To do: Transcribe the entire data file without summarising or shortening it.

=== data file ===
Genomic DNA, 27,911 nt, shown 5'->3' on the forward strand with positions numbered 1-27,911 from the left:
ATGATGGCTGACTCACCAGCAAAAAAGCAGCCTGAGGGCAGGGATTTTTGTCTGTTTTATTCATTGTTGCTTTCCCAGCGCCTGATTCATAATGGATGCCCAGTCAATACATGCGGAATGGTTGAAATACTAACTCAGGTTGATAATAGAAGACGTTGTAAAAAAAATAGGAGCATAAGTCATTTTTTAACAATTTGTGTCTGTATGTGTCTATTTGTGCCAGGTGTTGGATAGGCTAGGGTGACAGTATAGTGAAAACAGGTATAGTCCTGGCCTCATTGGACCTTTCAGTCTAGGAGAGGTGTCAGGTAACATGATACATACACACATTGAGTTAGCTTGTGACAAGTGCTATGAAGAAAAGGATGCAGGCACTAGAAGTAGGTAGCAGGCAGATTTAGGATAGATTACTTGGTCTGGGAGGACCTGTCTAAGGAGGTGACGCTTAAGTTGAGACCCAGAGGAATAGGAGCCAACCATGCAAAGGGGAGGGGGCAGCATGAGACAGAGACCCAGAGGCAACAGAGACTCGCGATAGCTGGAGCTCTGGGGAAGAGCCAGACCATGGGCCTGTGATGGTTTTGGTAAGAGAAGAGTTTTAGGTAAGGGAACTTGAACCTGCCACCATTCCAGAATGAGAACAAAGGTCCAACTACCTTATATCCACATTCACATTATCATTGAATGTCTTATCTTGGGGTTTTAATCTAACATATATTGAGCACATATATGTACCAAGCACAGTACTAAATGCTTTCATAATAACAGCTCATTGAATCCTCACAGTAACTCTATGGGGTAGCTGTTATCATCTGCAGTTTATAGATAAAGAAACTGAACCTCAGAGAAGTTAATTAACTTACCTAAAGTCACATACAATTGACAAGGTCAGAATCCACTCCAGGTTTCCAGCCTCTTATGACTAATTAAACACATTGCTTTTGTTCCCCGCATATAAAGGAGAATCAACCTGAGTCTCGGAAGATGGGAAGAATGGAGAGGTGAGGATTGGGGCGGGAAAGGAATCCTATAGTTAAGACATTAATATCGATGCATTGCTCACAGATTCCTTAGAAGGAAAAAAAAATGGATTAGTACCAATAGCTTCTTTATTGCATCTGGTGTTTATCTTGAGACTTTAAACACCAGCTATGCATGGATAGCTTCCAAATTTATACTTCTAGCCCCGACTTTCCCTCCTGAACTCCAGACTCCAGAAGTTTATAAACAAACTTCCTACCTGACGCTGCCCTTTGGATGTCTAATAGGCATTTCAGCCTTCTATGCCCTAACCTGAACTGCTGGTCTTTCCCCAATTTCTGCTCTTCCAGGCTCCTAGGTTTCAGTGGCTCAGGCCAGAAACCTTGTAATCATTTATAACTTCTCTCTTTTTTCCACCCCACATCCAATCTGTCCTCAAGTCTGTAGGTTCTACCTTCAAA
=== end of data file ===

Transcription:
Genomic DNA, 27,911 nt, shown 5'->3' on the forward strand with positions numbered 1-27,911 from the left:
ATGATGGCTGACTCACCAGCAAAAAAGCAGCCTGAGGGCAGGGATTTTTGTCTGTTTTATTCATTGTTGCTTTCCCAGCGCCTGATTCATAATGGATGCCCAGTCAATACATGCGGAATGGTTGAAATACTAACTCAGGTTGATAATAGAAGACGTTGTAAAAAAAATAGGAGCATAAGTCATTTTTTAACAATTTGTGTCTGTATGTGTCTATTTGTGCCAGGTGTTGGATAGGCTAGGGTGACAGTATAGTGAAAACAGGTATAGTCCTGGCCTCATTGGACCTTTCAGTCTAGGAGAGGTGTCAGGTAACATGATACATACACACATTGAGTTAGCTTGTGACAAGTGCTATGAAGAAAAGGATGCAGGCACTAGAAGTAGGTAGCAGGCAGATTTAGGATAGATTACTTGGTCTGGGAGGACCTGTCTAAGGAGGTGACGCTTAAGTTGAGACCCAGAGGAATAGGAGCCAACCATGCAAAGGGGAGGGGGCAGCATGAGACAGAGACCCAGAGGCAACAGAGACTCGCGATAGCTGGAGCTCTGGGGAAGAGCCAGACCATGGGCCTGTGATGGTTTTGGTAAGAGAAGAGTTTTAGGTAAGGGAACTTGAACCTGCCACCATTCCAGAATGAGAACAAAGGTCCAACTACCTTATATCCACATTCACATTATCATTGAATGTCTTATCTTGGGGTTTTAATCTAACATATATTGAGCACATATATGTACCAAGCACAGTACTAAATGCTTTCATAATAACAGCTCATTGAATCCTCACAGTAACTCTATGGGGTAGCTGTTATCATCTGCAGTTTATAGATAAAGAAACTGAACCTCAGAGAAGTTAATTAACTTACCTAAAGTCACATACAATTGACAAGGTCAGAATCCACTCCAGGTTTCCAGCCTCTTATGACTAATTAAACACATTGCTTTTGTTCCCCGCATATAAAGGAGAATCAACCTGAGTCTCGGAAGATGGGAAGAATGGAGAGGTGAGGATTGGGGCGGGAAAGGAATCCTATAGTTAAGACATTAATATCGATGCATTGCTCACAGATTCCTTAGAAGGAAAAAAAAATGGATTAGTACCAATAGCTTCTTTATTGCATCTGGTGTTTATCTTGAGACTTTAAACACCAGCTATGCATGGATAGCTTCCAAATTTATACTTCTAGCCCCGACTTTCCCTCCTGAACTCCAGACTCCAGAAGTTTATAAACAAACTTCCTACCTGACGCTGCCCTTTGGATGTCTAATAGGCATTTCAGCCTTCTATGCCCTAACCTGAACTGCTGGTCTTTCCCCAATTTCTGCTCTTCCAGGCTCCTAGGTTTCAGTGGCTCAGGCCAGAAACCTTGTAATCATTTATAACTTCTCTCTTTTTTCCACCCCACATCCAATCTGTCCTCAAGTCTGTAGGTTCTACCTTCAAA